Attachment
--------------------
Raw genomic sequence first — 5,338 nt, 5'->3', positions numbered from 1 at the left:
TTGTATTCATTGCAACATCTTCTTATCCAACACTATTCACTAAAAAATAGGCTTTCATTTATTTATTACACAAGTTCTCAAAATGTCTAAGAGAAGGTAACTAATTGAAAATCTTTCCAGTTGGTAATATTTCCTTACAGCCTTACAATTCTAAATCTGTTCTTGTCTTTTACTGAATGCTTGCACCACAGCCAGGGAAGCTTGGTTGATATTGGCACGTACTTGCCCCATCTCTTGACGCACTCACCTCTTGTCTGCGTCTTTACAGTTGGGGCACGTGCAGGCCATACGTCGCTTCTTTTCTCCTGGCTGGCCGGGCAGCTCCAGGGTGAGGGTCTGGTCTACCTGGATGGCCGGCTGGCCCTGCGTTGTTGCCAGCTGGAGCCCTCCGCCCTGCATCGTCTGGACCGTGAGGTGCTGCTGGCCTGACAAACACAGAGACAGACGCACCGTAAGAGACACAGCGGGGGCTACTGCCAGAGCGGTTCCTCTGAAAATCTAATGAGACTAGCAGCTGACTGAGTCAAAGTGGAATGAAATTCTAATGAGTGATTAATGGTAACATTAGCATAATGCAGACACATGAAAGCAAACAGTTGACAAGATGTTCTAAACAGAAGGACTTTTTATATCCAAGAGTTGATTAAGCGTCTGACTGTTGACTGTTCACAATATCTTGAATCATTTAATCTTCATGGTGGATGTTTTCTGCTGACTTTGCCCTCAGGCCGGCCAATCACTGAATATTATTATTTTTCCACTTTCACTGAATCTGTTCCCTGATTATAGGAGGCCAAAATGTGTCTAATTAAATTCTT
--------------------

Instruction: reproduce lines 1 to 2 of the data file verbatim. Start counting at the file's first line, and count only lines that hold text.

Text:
Raw genomic sequence first — 5,338 nt, 5'->3', positions numbered from 1 at the left:
TTGTATTCATTGCAACATCTTCTTATCCAACACTATTCACTAAAAAATAGGCTTTCATTTATTTATTACACAAGTTCTCAAAATGTCTAAGAGAAGGTAACTAATTGAAAATCTTTCCAGTTGGTAATATTTCCTTACAGCCTTACAATTCTAAATCTGTTCTTGTCTTTTACTGAATGCTTGCACCACAGCCAGGGAAGCTTGGTTGATATTGGCACGTACTTGCCCCATCTCTTGACGCACTCACCTCTTGTCTGCGTCTTTACAGTTGGGGCACGTGCAGGCCATACGTCGCTTCTTTTCTCCTGGCTGGCCGGGCAGCTCCAGGGTGAGGGTCTGGTCTACCTGGATGGCCGGCTGGCCCTGCGTTGTTGCCAGCTGGAGCCCTCCGCCCTGCATCGTCTGGACCGTGAGGTGCTGCTGGCCTGACAAACACAGAGACAGACGCACCGTAAGAGACACAGCGGGGGCTACTGCCAGAGCGGTTCCTCTGAAAATCTAATGAGACTAGCAGCTGACTGAGTCAAAGTGGAATGAAATTCTAATGAGTGATTAATGGTAACATTAGCATAATGCAGACACATGAAAGCAAACAGTTGACAAGATGTTCTAAACAGAAGGACTTTTTATATCCAAGAGTTGATTAAGCGTCTGACTGTTGACTGTTCACAATATCTTGAATCATTTAATCTTCATGGTGGATGTTTTCTGCTGACTTTGCCCTCAGGCCGGCCAATCACTGAATATTATTATTTTTCCACTTTCACTGAATCTGTTCCCTGATTATAGGAGGCCAAAATGTGTCTAATTAAATTCTT